Earth Day under quarantine

Earth Day under quarantine

Earth Day 2020 is being marked this week around the world in a virtual way with discussions, workshops, sit-ins and concerts all online, rather than with the physically present rallies and cultural events which would otherwise bring us together. 

Denis Hayes, a key organizer of the first Earth Day in 1970, suggests that in the US this year, we consider commemorating the holiday again in November—bringing our climate and environmental concerns with us to the ballot box. The event’s 50th anniversary also provides a reason to reflect on the climate movement’s origins and missteps, as well as on possibilities for the next 50 years.

Oil prices go bonkers. Good or bad news for the climate?

While Earth Day notices have been peppering our inboxes, the week’s most dramatic energy news came on Monday as the price of oil suffered an unprecedented collapse. With major segments of the global economy temporarily offline, energy usage has quieted dramatically—creating a glut in oil transit and production so intense that refiners are literally running out of room to store their product (hint—maybe better to leave it in the ground). On Monday, the price of a barrel of oil fell to an astounding negative $36.15—producers were actually paying traders to take the stuff off their hands.

With fossil fuel smokestacks sitting idle—coal power’s long-term decline has accelerated during the pandemic—one side effect of the coronavirus has been a temporary reduction in atmospheric pollution. “Global carbon dioxide emissions could fall 5% this year… amounting to the largest annual reduction on record. But climate researchers say there is little reason for celebration, for people or the planet,” E&E News explains.This year’s major CO2 reductions are caused by economic catastrophe, not policy decisions; that’s not a recipe for lasting impact, especially considering the likelihood that pollution will rebound massively once the crisis has passed.

Furthermore, a new American Lung Association study shows that our air quality has actually been declining dramatically over the last several years, without taking into account this season’s temporary reprieve. The worsening situation is due both to climate change and to the Trump administration’s regulatory rollbacks and lack of enforcement of clean air rules.

When the world wakes up, can't it be to a clean energy future?

Fossil fuel companies and heavy industry have not been shy about aggressively lobbying for coronavirus recovery funds,. but clean energy advocates warn that re-investing in polluting, climate-damaging sources of energy would represent a missed opportunity and a profound waste of money.

Investing instead in accelerating the shift towards more clean energy could be the backbone of a successful global recovery, spurring global GDP gains of almost $100 trillion by mid-century—so concludes a new study from the International Renewable Energy Agency. Echoing that advice, some forward-looking businesses across the world are urging their governments to build back better, by making climate change a core element of recovery plans.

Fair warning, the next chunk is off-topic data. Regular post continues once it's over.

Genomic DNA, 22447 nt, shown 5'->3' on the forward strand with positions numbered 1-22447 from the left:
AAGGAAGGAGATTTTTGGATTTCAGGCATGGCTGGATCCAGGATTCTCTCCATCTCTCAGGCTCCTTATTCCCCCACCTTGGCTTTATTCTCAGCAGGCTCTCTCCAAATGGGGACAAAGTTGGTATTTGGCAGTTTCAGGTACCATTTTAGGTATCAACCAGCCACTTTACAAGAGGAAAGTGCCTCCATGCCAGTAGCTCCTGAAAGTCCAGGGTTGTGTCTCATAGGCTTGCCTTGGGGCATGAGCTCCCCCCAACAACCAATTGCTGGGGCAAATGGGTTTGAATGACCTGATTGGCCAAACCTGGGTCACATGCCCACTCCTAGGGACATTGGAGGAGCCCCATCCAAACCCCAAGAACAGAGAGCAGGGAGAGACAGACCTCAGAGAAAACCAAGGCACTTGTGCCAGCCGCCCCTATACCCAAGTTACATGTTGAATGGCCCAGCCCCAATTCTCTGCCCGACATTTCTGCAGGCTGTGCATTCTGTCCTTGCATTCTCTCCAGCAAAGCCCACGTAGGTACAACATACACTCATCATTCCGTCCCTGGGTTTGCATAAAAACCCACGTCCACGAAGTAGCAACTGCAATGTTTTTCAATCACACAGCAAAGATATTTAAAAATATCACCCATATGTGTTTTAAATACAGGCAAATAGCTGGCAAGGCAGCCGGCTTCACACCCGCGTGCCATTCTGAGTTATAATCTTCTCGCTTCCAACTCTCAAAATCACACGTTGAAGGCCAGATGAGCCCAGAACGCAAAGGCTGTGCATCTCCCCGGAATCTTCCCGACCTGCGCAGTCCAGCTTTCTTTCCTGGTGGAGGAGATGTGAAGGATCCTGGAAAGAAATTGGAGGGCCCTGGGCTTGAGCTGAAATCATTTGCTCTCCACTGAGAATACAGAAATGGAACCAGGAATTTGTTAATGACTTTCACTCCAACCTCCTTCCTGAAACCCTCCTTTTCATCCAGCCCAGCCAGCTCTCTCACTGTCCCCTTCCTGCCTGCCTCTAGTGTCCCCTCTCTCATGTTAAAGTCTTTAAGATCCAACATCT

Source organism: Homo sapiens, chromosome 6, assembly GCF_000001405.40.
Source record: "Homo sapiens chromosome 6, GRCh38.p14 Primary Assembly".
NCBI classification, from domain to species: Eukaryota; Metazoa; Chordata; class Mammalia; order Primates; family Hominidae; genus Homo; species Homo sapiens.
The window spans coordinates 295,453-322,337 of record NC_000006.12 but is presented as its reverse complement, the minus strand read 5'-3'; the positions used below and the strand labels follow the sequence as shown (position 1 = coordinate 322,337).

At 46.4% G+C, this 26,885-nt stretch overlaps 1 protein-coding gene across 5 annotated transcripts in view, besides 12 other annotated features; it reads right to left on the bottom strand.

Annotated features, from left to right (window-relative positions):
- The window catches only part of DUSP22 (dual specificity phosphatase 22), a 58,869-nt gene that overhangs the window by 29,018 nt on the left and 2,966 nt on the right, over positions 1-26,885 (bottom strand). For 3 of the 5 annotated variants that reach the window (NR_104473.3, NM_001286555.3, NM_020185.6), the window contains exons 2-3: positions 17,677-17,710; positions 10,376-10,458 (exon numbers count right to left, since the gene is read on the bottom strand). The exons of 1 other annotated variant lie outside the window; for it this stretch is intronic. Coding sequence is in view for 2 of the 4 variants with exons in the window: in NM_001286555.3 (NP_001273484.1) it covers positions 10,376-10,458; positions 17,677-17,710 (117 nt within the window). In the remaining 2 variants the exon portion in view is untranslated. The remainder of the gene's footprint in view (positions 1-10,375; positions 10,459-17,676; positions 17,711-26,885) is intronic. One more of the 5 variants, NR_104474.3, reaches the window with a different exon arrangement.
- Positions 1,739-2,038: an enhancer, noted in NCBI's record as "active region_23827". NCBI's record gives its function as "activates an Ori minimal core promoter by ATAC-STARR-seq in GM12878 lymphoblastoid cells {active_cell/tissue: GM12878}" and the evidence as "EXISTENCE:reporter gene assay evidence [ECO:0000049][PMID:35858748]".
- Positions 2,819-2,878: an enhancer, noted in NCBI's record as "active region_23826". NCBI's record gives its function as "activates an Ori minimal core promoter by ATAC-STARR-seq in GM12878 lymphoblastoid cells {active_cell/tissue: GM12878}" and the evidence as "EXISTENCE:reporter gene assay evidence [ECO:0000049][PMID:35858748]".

Perhaps the most important reason to prefer a green recovery to the status quo is reflected in the intersections between our current public health nightmare and the global climate crisis. Rihana Gunn-Wright notes that “the same populations that are bearing the brunt of the health and economic effects of the coronavirus are the same populations that bear the brunt of fossil fuel pollution,” and calls for a climate-focused coronavirus recovery plan.

A new and unhelpful distraction

Finally, climate journalist Emily Atkins explains at length why she does not want to review Michael Moore’s new climate change documentary.

One thing you can do

Earth Day was yesterday—but many Earth Day online events continue through the rest of this  week, not to mention all the recorded streaming content you’ll want to check out after the fact. Check out the multi-day web stream at, where the schedule includes a host of discussions and cultural performances

Presentations from the streams are also available as individual videos you can watch and share. Here’s one of our favorites: Imagine the Future with Xiye Bastida.

Author Bio

Jonathan Lawson

Senior Editor, Climate Solutions

As Senior Editor, Jonathan provides editorial management and guidance for Climate Solutions’ communications channels, including the organization’s website, social media, and email. He creates, assigns and curates materials for publication, and assesses the effectiveness of the organization’s communications strategies through measurement and analysis, and provides communications support for Climate Solutions programs and initiatives.

Before joining Climate Solutions in 2014, Jonathan served as Executive Director of the communications rights organization Reclaim the Media, where he played a catalytic role in fueling the growth of a national movement focused on media justice and democratizing media and communications policy. He also spent more than eight years providing communications strategy, digital communications and design to statewide labor organizations including SEIU and WFSE/AFSCME, writing op-eds by day and designing giant puppets by night.

A past board member of the Washington News Council and of Seattle Improvised Music, he is also a veteran of the Independent Media Center movement, and has worked in community radio since 1986; for 19 years he produced the weekly creative music program Flotation Device on KBCS. His articles on media and communications issues have appeared in numerous northwest and national publications. Jonathan holds a masters degree in Theological Studies from Harvard University.

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